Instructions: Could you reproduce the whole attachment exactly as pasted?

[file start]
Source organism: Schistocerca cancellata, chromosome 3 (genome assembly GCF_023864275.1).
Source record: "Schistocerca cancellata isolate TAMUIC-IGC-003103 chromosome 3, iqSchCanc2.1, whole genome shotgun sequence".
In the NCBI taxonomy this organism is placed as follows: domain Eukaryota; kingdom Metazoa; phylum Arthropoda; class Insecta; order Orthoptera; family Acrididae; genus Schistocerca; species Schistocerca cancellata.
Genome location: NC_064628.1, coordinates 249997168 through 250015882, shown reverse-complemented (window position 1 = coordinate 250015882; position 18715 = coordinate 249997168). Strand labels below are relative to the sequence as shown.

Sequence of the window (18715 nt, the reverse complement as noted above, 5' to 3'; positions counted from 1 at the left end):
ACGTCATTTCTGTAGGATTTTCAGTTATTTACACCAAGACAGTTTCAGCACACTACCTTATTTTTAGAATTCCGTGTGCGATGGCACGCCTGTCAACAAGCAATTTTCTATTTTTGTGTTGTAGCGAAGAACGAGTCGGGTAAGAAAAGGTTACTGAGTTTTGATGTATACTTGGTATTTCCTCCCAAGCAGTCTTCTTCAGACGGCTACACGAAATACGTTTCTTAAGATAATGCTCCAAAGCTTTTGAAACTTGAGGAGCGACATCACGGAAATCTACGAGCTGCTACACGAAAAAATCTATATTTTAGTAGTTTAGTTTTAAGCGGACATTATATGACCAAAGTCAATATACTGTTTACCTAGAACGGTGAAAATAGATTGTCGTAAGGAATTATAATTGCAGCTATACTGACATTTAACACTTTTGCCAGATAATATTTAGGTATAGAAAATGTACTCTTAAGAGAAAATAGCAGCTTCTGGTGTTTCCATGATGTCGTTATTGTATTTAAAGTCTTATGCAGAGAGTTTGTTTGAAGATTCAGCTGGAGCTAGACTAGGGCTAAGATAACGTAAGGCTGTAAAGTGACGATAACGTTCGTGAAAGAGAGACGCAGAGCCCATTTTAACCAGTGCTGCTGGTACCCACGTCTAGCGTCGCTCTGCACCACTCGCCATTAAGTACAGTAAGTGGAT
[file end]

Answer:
Source organism: Schistocerca cancellata, chromosome 3 (genome assembly GCF_023864275.1).
Source record: "Schistocerca cancellata isolate TAMUIC-IGC-003103 chromosome 3, iqSchCanc2.1, whole genome shotgun sequence".
In the NCBI taxonomy this organism is placed as follows: domain Eukaryota; kingdom Metazoa; phylum Arthropoda; class Insecta; order Orthoptera; family Acrididae; genus Schistocerca; species Schistocerca cancellata.
Genome location: NC_064628.1, coordinates 249997168 through 250015882, shown reverse-complemented (window position 1 = coordinate 250015882; position 18715 = coordinate 249997168). Strand labels below are relative to the sequence as shown.

Sequence of the window (18715 nt, the reverse complement as noted above, 5' to 3'; positions counted from 1 at the left end):
ACGTCATTTCTGTAGGATTTTCAGTTATTTACACCAAGACAGTTTCAGCACACTACCTTATTTTTAGAATTCCGTGTGCGATGGCACGCCTGTCAACAAGCAATTTTCTATTTTTGTGTTGTAGCGAAGAACGAGTCGGGTAAGAAAAGGTTACTGAGTTTTGATGTATACTTGGTATTTCCTCCCAAGCAGTCTTCTTCAGACGGCTACACGAAATACGTTTCTTAAGATAATGCTCCAAAGCTTTTGAAACTTGAGGAGCGACATCACGGAAATCTACGAGCTGCTACACGAAAAAATCTATATTTTAGTAGTTTAGTTTTAAGCGGACATTATATGACCAAAGTCAATATACTGTTTACCTAGAACGGTGAAAATAGATTGTCGTAAGGAATTATAATTGCAGCTATACTGACATTTAACACTTTTGCCAGATAATATTTAGGTATAGAAAATGTACTCTTAAGAGAAAATAGCAGCTTCTGGTGTTTCCATGATGTCGTTATTGTATTTAAAGTCTTATGCAGAGAGTTTGTTTGAAGATTCAGCTGGAGCTAGACTAGGGCTAAGATAACGTAAGGCTGTAAAGTGACGATAACGTTCGTGAAAGAGAGACGCAGAGCCCATTTTAACCAGTGCTGCTGGTACCCACGTCTAGCGTCGCTCTGCACCACTCGCCATTAAGTACAGTAAGTGGAT